On February 3, 1931 (my birthday, but not my birth year!) a 7.8 earthquake and a resulting fire destroyed much of Napier, New Zealand. However, the effect was like a reverse tsunami in which the land was raised and all of the water from the harbor drained out, leaving an extra 8000 acres of land in its wake (see before and after maps). Within 2 years, due to the “benign dictatorship” of a businessman and a civil engineer, the city had rebuilt itself mostly in the Art Deco style, with some Spanish mission buildings thrown in for good measure. Today Napier’s hawkers dress the parts of 1920’s flappers, dancing in the streets and driving vintage cars to entertain visitors. Considered the Art Deco capital of the world, people from around the world come each February for a full weekend of celebration with air shows, vintage car parades, and dress-up for the whole family.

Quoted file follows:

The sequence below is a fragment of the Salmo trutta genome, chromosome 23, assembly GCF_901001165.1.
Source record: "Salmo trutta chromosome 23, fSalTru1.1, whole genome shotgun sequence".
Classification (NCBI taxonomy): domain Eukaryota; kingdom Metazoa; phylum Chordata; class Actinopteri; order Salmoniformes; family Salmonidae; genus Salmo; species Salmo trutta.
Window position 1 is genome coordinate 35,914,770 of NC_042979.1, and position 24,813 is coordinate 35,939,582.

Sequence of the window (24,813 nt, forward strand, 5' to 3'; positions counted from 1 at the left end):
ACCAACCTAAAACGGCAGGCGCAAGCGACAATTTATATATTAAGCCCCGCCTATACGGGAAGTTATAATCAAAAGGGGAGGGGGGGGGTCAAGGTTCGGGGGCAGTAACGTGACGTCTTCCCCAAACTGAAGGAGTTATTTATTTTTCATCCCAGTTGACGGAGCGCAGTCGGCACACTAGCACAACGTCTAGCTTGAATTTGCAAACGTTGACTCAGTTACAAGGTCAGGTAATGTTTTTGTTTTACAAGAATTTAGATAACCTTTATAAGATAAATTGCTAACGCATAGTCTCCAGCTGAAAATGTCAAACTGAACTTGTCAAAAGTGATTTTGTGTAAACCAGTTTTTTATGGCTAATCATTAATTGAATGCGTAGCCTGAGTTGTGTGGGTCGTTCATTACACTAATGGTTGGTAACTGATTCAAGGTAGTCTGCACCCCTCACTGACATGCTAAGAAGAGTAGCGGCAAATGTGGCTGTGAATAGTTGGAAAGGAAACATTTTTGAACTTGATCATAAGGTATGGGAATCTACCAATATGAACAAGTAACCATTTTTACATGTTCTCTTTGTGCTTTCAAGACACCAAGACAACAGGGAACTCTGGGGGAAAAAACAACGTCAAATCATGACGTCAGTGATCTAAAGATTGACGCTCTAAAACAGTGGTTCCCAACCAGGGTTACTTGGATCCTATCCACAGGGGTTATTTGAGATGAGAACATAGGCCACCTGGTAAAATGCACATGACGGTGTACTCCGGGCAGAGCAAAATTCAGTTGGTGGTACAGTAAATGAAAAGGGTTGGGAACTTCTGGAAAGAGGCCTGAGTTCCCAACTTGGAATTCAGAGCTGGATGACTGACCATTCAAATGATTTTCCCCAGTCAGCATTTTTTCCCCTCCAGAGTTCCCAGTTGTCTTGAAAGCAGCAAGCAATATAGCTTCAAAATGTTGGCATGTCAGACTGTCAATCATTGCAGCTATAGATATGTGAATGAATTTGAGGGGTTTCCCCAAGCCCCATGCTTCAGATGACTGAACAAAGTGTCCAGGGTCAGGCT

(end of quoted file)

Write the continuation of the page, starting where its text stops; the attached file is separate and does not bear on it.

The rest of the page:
I spent a lovely day visiting the sites of this bustling beach town which reminded me a lot of Santa Cruz, CA where I lived from 1982-1986 (and where I will be going in February to serve as scholar-in-residence, teaching Mussar). Lots of buskers and tourists, coffee and ice cream shops, fascinating architecture and history, a lovely farmers’ market, and mild weather year-round.
So sad was I to leave Napier, I almost didn’t even make it to the last shuttle back to the boat. As we paused at the aquarium, I saw my old friend, rabbinic school classmate, and colleague Rabbi Lisa Edwards outside on the terrace there! I screamed to the bus driver to please stop the bus so I could say a quick hello to her and Tracy, my dearest friends when I was in rabbinical school. Lisa is the rabbi of BCC, one of the two LGBT congregations in LA. This was a post-Chanukah miracle in my book.
And, yes, I was the last passenger back on the boat (of approximately 2000)! Did not want to leave Napier.
Above, some of my onboard “flock” following havdalah this evening.